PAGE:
19. 4 out of 5

    kaylina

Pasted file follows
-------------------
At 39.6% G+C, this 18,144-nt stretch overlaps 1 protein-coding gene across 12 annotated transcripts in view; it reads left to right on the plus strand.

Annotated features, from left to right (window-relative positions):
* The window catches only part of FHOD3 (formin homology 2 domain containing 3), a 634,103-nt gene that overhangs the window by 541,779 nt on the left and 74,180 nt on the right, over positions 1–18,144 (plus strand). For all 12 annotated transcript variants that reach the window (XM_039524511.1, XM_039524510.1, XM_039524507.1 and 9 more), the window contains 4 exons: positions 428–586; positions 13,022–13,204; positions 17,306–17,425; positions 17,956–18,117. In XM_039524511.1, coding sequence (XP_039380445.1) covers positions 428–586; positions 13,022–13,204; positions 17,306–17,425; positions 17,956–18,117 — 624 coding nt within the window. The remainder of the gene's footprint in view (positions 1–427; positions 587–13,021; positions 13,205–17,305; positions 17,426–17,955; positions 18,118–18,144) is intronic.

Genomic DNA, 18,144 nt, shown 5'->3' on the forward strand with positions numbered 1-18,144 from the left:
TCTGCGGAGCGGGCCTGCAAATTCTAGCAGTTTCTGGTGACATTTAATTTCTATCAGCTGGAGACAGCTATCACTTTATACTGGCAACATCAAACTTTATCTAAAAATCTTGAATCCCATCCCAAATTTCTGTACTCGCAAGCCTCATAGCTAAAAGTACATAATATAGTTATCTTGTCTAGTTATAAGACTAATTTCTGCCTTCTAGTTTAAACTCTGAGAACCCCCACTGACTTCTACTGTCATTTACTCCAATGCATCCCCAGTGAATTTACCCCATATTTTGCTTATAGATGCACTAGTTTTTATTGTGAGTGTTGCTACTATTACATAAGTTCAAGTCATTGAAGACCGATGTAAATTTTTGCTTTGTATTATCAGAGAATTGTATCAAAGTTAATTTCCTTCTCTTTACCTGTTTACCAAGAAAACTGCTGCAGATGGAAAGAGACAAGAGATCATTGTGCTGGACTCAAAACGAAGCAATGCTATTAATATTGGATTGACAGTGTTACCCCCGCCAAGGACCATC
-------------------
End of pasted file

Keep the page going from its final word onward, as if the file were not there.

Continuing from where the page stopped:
this book is the epitome of all the good and potential that comes with being the main character of your own story and god dammit do i feel so happy that tessa johnson got the story that she deserves. this book is tagged as a romance, you see. and a romance it is. but what does that mean? what’s the first thing that pops up in your head when you think about what a romance looks like? i asked this question to myself as i was halfway through this story, as i was aching so badly seeing tessa so desp this book is the epitome of all the good and potential that comes with being the main character of your own story and god dammit do i feel so happy that tessa johnson got the story that she deserves. this book is tagged as a romance, you see. and a romance it is. but what does that mean? what’s the first thing that pops up in your head when you think about what a romance looks like? i asked this question to myself as i was halfway through this story, as i was aching so badly seeing tessa so desperately hang onto a narrative that didn’t fit her at all but,,,she thought it was the only way to feel like she can belong. romance is all about the fireworks, the breathless sighs and whirling butterflies that fly around your belly—there’s the bare bones of it, or at least what i think (?) is what most people would assume—and it was what tessa assumed. but it was even more than that—she saw a character from a love story that she was writing herself actually brought to life, almost as if the universe dropped him straight into her lap and said “now go. take this chance and don’t let it go.” and tessa fought like hell to try and hold onto what she thought was her only shot at having an earth-shattering romance of her own. but the most heartbreaking thing is that in trying to cling to an ideal romance that felt like her only chance, she lost her own voice in this story and became a caricature that could hardly recognize herself. a good romance isn’t just about the main couple, that’s what i’ve learned, the two characters aren’t the entire focal point of the story—it’s so much more than that. it’s about how these two individual characters carry themselves, the support systems they have and the flaws they have that continue to guide the story. you aren’t just rooting for these two to get their happily ever after, you’re rooting for each of them to grow into themselves and become even more certain of where they want their paths to lead and who they want with them, besides just their love interest. all the characters in this story, supporting and minor alike, were all sort of caricatures in tessa’s love story. they filled roles that tessa herself found to distance herself away from as she thought she needed to focus on “catching the guy”. but what tessa eventually learns is that they’re their own people, too; they have their own lives and they are so steadfast in how more important they become for tessa by the time we reach the end of what we see in her story. the good and bad guys, they have their own stories leading a life of its own as well. there were so many highs and lows in this one but the most consistent thing that i find so astonishingly beautiful from this story is that all along, tessa thought she had all these steps to follow and that she was failing at all of them or that she just wasn’t doing anything right but,,,,she was wrong. she was so incredibly familiar to me and shined so brightly because i was rooting for her from the very beginning. and it wasn’t for her to “get the guy” but to find herself. that’s what i cared most about for her. so you can say that for sure, this was a romance to be remembered. tessa’s writing was always what was most important to who she was but it became obvious that there’s no way to edit or revise her own life to fit a certain image so eventually,,,,she learned she had to carry it for herself. i wanted so bad for her to be happy, to have her get her own happily ever after with herself. bless elise bryant for not giving up on tessa, and bless tessa for not giving up on herself. because this story is just the beginning and i will still be screaming my head off in support for her as she continues to experience her highs and lows. just,,,,i really liked this story. and so i’m happy. content warnings//: mild anxiety, depiction of panic attacks, mention of police brutality, allusions to jk rowling’s transphobia + discussions of harry potter, and racism